There are concerns that recur in the course of  all this inquiry. One is with the various characteristics of objective physicality, subjective physicality, and physicality generally. Another, quite as persistent, is with the intersecting assortment of facts or ideas of the subjectivity of consciousness and eventually with what is distinguished within it, individuality. Other preoccupations are with the with the difference of consciousness from all else, and the alleged obscurity and mystery of it, and the necessary distinction between conscious and unconscious mentality. One more preoccupation, less explicit, also unresolved, is with the place of consensus in both philosophy and science, what you can call the role of democracy with respect to truth.

            The inquiry is like any ambitious inquiry into so large a subject, comparative in part. If it is in part a tour of the philosophy and science of consciousness, it is in this respect a matter of reasoned predilection or inclination, as became so clear to me. The inquiry is not near to doing general justice to other inquiries and inquirers. They select themselves by their relation to ideas that are the stuff of and impel this particular project, ideas that can take your attention. The four mentioned externalists as well as Block, Chalmers, Chomsky, Crane, Dennett, Dretske, Fodor, Hannay, Jackson, Kim, Kirk, Lowe, Lycan, Martin, McGinn, Montero, Nagel, Papineau, Peacocke, Searle, Snowdon, Tye and others appear not only for their distinctions but also for their relevance to the project in hand.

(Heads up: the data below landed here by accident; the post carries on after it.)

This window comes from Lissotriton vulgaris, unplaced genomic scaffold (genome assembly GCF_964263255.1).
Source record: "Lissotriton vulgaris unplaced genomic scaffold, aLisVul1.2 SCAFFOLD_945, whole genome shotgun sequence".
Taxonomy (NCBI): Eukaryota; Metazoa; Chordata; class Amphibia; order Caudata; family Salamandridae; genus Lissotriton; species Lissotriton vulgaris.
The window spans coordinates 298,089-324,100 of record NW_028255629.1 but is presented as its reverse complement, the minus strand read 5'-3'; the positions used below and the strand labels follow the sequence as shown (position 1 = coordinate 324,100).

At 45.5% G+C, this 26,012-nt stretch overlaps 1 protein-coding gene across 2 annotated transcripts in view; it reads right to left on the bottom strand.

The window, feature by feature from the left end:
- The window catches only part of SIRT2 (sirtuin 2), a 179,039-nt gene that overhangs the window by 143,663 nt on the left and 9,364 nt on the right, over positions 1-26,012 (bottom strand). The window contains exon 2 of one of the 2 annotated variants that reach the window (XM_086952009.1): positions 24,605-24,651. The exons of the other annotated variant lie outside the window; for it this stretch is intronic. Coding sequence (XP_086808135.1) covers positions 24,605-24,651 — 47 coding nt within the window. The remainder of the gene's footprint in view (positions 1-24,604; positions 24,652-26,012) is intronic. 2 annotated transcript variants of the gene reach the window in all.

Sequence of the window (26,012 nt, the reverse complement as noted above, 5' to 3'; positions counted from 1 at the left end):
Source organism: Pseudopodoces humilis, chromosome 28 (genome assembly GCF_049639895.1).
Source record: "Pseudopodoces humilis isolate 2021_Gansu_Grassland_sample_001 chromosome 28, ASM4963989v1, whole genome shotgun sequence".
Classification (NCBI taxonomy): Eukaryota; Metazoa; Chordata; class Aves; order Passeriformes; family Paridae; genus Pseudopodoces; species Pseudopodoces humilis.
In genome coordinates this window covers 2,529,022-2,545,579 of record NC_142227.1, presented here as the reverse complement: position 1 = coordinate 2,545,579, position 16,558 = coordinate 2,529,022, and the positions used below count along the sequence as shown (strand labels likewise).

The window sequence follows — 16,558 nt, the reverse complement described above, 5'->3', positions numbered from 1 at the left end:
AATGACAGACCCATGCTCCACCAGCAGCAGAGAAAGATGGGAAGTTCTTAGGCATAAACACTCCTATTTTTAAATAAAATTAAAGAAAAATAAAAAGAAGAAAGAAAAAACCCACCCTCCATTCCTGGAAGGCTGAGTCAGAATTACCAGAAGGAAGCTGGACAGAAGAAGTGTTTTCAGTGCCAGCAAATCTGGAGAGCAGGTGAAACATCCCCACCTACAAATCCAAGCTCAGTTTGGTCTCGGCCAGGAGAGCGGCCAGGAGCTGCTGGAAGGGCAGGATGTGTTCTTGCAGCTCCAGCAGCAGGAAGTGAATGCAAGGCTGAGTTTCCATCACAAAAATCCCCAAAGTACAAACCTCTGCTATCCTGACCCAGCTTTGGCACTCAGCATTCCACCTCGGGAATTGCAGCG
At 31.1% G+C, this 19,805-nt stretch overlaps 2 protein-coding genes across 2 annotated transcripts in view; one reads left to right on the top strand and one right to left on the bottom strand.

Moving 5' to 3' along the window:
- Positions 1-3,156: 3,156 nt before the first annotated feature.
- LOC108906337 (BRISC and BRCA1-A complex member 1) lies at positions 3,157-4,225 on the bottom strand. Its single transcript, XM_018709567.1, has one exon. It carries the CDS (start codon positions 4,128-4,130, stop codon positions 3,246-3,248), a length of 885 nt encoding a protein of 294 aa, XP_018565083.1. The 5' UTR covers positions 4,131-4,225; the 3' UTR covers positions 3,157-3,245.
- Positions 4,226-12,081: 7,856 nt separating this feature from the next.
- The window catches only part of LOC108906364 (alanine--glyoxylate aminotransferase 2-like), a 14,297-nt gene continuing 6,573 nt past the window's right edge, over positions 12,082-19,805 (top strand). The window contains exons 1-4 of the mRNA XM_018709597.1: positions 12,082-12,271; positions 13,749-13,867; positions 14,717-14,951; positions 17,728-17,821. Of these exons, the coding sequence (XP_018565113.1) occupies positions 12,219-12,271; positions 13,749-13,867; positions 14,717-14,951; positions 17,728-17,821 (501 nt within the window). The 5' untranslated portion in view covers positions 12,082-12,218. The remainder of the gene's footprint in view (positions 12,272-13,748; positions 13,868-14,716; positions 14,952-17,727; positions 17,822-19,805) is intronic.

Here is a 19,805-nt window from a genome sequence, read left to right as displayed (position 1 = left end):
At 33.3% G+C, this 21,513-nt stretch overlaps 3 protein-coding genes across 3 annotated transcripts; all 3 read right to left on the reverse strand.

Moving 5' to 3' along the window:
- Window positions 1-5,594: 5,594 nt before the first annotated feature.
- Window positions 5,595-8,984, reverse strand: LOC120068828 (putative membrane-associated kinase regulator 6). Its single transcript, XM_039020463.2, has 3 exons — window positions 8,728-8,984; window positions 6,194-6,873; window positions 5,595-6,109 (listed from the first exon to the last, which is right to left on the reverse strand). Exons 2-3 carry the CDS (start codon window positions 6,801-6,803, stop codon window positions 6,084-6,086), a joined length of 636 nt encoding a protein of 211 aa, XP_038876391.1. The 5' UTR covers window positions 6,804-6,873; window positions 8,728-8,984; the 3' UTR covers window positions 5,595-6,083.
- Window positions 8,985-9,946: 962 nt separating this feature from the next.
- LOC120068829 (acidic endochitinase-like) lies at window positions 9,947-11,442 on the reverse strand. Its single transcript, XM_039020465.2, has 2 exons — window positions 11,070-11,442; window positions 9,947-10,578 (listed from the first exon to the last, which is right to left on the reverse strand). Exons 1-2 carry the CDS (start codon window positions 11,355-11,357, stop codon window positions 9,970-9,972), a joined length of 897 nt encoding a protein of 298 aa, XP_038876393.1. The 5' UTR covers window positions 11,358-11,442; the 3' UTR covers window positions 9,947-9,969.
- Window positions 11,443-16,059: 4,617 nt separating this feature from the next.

This is a work of mainstream philosophy, by which I mean concentration on the ordinary logic of intelligence. It leaves behind misapprehensions too bravely defended by me in the past (2004a; Freeman, 2006). It flies not above but beside cognitive science, psychology, neuroscience, philosophy of language and linguistics, and, I'd say, metaphysics. One main hope for it is akin to David Hume's confident declarations, that if the premises of the inquiry are accepted, the elaborated conclusion of theory or analysis cannot be avoided (1888, 82-84, 164, 166-7).